Teachers’ world?



Teachers in basic and secondary schools in the country are in for a new deal, with President Muhammadu Buhari’s announcement of a new welfare package for them. The good tiding was made public in Abuja by the Minister of Education, Mallam Adamu Adamu, on October 5, when he stood in for President Buhari, at this year’s World Teachers Day. If well implemented, the package will change the familiar narrative of teachers’ reward being in heaven. It means they will, at least, reap some of the fruits of their labour right here on earth.

According to the minister, the incentives include a special salary scale, provision for rural, science teachers’ and peculiar allowances. The president also approved a special pension scheme for the teachers, including extension of their retirement age from 60 to 65 years, and teaching service from 35 to 40 years. To restore the lost glory of teachers, those of them in the rural areas are to benefit from the low cost houses that have been approved as part of the package. They are also to benefit from, at least, one refresher training per annum, to bring them in tune with modern teaching practices.

Other benefits include prompt payment of salaries and timely promotion. Teachers’ biological children also have the benefit of free tuition. Moreover, the Annual Presidential Teachers and Schools Awards is to be expanded to cover more categories and the winners are also to be considered for National Awards and National Productivity Order of Merit Awards.

Teachers in training are not left out. Education students in universities and colleges of education are to enjoy bursary which is to be reintroduced, as well as get automatic employment at the end of their programme. Moreover, the best graduates are to be encouraged to take up careers in teaching as was the case in the past, so as to attract the best brains into the teaching profession.

President Buhari said these measures were taken to “address the challenges and set our country on the path of industrialisation where our educational system will produce the needed skills and human capital.”

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Without doubt, these are good ideals, at least on paper. Teaching has lost its glory, hence many youths do not see it as worthwhile. Even the society looks down on teachers because of the institutional factors that have relegated them to the background. This is in spite of the fact that nobody could have become somebody if he or she had not been taught. If, truly, education is the bedrock of development, it follows therefore that the teaching profession must be recovered from the abyss that it has sunk.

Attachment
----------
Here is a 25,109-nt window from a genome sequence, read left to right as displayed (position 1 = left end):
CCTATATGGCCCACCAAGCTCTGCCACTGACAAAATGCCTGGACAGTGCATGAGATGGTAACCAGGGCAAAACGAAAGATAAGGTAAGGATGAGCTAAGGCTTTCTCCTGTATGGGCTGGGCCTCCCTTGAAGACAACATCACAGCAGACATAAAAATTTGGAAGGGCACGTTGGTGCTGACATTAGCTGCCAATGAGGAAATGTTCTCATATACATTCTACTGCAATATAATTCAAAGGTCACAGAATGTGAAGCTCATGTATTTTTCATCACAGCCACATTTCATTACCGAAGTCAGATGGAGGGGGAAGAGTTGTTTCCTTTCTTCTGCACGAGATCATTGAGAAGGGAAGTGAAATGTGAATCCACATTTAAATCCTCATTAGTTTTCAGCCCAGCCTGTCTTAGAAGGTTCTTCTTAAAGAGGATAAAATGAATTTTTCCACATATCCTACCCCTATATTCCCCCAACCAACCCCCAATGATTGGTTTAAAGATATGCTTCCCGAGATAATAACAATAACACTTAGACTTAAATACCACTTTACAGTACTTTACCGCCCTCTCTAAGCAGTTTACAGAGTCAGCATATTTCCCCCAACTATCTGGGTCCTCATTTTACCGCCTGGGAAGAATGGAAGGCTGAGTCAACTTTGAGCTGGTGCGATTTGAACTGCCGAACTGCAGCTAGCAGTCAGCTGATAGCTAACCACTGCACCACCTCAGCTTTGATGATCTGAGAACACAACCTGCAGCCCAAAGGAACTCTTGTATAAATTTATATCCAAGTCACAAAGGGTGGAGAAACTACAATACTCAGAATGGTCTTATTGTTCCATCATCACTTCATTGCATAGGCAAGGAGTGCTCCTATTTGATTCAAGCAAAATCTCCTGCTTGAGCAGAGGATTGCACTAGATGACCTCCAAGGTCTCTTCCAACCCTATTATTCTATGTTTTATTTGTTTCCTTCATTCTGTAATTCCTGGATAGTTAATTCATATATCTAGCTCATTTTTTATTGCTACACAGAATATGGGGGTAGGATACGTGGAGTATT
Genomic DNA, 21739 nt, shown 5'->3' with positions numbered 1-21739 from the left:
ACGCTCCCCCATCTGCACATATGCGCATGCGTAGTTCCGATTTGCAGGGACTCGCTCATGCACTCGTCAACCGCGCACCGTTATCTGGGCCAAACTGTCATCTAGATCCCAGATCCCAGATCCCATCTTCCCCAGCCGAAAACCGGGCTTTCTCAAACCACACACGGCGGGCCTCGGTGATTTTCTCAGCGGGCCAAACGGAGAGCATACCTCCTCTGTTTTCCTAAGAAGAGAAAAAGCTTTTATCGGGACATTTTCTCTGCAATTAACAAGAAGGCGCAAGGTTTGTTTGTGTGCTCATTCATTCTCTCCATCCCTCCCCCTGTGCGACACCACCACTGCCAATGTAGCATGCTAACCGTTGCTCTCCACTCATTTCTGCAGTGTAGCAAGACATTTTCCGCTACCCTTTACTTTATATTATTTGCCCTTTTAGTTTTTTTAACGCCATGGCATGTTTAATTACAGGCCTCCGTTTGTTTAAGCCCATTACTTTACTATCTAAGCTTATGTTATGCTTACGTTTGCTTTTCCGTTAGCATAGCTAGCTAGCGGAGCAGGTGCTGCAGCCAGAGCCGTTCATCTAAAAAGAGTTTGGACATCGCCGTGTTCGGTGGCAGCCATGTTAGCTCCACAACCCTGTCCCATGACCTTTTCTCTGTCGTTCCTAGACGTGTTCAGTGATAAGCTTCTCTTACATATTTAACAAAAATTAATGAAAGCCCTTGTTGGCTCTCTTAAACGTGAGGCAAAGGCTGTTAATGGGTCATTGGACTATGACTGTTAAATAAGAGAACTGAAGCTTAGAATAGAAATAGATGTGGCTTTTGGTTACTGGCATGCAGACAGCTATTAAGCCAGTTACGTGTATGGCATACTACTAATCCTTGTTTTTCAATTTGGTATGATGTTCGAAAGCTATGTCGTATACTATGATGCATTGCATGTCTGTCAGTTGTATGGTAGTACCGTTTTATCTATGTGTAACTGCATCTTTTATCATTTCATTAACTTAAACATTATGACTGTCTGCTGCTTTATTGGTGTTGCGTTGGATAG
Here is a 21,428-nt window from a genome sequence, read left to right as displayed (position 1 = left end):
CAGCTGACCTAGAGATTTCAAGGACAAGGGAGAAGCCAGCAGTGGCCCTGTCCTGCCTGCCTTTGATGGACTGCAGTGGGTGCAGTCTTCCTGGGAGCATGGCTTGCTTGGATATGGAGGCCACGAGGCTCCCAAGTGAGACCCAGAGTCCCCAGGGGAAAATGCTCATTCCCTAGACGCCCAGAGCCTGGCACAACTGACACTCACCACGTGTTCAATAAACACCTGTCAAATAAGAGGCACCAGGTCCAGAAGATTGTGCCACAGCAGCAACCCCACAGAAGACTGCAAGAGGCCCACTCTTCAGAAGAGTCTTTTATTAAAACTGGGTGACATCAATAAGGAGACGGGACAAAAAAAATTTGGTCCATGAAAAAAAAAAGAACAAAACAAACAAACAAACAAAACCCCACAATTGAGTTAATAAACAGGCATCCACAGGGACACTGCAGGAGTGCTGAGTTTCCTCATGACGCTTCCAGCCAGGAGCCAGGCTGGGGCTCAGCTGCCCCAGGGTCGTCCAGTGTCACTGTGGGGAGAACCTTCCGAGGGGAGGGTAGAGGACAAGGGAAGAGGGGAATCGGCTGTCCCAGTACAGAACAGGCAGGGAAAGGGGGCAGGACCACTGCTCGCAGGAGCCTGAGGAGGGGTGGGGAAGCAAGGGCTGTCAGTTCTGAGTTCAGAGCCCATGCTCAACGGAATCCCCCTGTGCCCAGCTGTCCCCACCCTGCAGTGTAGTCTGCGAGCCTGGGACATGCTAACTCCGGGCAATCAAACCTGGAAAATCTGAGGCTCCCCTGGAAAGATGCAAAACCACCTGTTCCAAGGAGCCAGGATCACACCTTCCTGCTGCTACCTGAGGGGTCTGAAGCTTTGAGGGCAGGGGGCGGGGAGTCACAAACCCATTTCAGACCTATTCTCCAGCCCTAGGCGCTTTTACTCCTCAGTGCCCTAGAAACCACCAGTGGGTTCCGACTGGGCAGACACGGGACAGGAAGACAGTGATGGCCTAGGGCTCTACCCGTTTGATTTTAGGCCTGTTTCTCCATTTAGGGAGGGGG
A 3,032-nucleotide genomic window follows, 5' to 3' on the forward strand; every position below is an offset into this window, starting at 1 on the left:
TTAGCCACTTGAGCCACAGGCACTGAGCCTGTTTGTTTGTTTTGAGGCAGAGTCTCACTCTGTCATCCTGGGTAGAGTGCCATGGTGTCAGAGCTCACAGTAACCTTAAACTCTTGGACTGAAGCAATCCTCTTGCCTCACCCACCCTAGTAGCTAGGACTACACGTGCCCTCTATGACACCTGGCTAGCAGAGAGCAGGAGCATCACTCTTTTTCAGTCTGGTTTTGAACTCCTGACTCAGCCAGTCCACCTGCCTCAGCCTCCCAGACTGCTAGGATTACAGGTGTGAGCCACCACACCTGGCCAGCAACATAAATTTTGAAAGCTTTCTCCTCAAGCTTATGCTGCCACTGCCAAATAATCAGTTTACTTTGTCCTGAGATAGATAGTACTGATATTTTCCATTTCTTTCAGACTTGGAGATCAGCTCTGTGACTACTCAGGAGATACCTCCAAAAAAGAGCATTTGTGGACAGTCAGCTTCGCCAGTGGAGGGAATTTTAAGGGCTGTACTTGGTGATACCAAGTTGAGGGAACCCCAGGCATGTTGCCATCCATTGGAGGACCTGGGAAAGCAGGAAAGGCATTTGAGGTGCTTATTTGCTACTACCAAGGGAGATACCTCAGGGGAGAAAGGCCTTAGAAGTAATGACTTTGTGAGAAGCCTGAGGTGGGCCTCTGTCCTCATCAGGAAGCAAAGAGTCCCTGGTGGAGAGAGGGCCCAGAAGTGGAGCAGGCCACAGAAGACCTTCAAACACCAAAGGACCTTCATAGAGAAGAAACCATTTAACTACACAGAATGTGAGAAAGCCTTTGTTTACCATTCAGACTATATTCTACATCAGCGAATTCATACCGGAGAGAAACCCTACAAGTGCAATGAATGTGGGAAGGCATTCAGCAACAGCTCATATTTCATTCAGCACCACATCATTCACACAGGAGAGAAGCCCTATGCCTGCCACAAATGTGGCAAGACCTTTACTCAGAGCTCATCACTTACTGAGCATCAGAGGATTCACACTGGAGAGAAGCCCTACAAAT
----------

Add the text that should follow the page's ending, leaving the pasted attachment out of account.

This is why we welcome what seems the government’s renewed interest in this otherwise thankless profession. That the changes are taking off right from the basic education level is particularly commendable because the foundation matters. When teachers are appreciated at that level, the tendency is for them to strive to put in their best. This is a win-win situation for both the pupils and the country.

Our fear, however, is that these goodies are for federal teachers alone. This means a preponderance of teachers is not covered; like those in state governments’ and the many private schools in the country. The possibility of these categories of teachers feeling inferior to their lucky counterparts will stalk the profession, and this is not good for the system.

There is still more to be done to make the impact of the special packages for teachers global. It is a good beginning, no doubt. State governments and private school owners should look forward to it as the standard. If necessary, the Education Tax should be reviewed with the proceeds shared in a manner that would encourage the state governments as well as private school owners to key into the model set by the Federal Government for teachers.

Teaching is a core developmental aspect of life. It deserves all the encouragement humanly possible to ensure teachers give their best.

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